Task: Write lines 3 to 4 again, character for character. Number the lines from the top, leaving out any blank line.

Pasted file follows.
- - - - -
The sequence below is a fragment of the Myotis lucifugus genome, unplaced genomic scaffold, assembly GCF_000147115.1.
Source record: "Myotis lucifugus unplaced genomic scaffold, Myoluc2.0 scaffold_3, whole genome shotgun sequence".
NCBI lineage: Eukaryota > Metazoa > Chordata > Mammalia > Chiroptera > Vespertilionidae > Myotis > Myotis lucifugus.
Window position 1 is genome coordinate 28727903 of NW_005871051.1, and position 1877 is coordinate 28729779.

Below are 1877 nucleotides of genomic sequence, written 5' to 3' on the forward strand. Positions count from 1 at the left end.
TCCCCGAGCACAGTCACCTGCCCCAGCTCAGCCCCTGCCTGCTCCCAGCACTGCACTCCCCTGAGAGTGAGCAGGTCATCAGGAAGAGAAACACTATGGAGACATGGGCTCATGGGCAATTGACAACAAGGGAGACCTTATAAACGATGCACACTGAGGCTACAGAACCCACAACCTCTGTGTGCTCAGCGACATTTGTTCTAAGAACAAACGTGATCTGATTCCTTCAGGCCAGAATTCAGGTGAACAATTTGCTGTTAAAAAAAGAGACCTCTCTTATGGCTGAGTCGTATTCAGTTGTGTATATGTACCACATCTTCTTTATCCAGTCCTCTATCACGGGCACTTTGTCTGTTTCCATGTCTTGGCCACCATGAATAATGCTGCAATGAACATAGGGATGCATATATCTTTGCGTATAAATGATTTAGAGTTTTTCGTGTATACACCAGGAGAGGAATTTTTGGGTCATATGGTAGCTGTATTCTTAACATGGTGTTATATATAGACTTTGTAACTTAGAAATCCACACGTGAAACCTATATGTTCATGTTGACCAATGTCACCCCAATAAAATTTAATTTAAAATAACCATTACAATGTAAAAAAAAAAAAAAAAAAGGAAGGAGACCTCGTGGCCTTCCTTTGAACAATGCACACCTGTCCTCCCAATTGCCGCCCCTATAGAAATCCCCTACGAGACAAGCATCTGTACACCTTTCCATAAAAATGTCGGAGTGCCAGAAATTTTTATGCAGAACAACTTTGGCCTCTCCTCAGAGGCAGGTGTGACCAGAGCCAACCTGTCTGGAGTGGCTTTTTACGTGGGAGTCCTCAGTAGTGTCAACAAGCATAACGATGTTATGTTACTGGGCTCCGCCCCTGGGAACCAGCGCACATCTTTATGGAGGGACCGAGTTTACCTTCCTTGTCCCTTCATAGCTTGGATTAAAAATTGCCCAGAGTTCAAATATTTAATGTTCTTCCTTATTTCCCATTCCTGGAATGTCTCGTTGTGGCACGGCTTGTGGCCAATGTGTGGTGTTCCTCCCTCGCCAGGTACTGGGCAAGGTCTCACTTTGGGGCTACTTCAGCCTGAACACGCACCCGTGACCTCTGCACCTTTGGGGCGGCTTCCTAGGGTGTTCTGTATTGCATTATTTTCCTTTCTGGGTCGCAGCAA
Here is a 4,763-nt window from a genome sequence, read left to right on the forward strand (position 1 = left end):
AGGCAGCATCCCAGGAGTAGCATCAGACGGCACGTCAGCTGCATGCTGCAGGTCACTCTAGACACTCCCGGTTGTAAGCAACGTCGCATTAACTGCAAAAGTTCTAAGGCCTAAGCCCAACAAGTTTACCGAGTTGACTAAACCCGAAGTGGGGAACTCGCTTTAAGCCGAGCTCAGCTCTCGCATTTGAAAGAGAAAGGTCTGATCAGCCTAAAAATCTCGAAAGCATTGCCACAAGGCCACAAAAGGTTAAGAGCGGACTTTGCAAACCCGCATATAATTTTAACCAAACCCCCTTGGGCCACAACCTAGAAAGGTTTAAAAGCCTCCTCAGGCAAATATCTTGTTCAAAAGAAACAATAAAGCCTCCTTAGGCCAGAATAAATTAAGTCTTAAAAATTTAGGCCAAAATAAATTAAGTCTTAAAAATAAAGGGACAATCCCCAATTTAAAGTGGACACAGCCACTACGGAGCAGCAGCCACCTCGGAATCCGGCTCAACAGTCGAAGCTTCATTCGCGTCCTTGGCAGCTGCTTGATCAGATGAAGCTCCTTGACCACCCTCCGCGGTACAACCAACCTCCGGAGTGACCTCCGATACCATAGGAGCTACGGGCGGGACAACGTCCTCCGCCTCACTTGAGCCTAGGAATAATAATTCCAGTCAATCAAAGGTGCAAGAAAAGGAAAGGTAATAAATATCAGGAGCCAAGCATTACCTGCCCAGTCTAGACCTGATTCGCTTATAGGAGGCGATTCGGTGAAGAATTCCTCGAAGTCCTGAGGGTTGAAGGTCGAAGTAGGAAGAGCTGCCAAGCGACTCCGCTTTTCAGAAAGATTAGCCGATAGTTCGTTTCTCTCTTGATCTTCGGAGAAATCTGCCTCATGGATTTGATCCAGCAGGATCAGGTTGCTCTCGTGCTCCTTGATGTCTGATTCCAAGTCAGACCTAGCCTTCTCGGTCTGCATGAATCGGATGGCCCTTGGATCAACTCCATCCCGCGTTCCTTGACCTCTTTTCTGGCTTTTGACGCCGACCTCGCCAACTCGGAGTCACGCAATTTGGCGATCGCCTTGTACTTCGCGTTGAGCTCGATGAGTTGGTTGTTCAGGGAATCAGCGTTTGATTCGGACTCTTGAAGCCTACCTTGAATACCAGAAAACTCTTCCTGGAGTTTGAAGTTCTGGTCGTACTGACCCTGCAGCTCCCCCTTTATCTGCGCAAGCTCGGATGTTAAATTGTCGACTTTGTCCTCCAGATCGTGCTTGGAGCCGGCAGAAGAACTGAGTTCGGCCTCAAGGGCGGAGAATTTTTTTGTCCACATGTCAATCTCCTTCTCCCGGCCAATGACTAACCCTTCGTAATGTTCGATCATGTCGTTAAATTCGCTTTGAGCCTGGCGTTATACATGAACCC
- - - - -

NCBI lineage: Eukaryota > Metazoa > Chordata > Mammalia > Chiroptera > Vespertilionidae > Myotis > Myotis lucifugus.
Window position 1 is genome coordinate 28727903 of NW_005871051.1, and position 1877 is coordinate 28729779.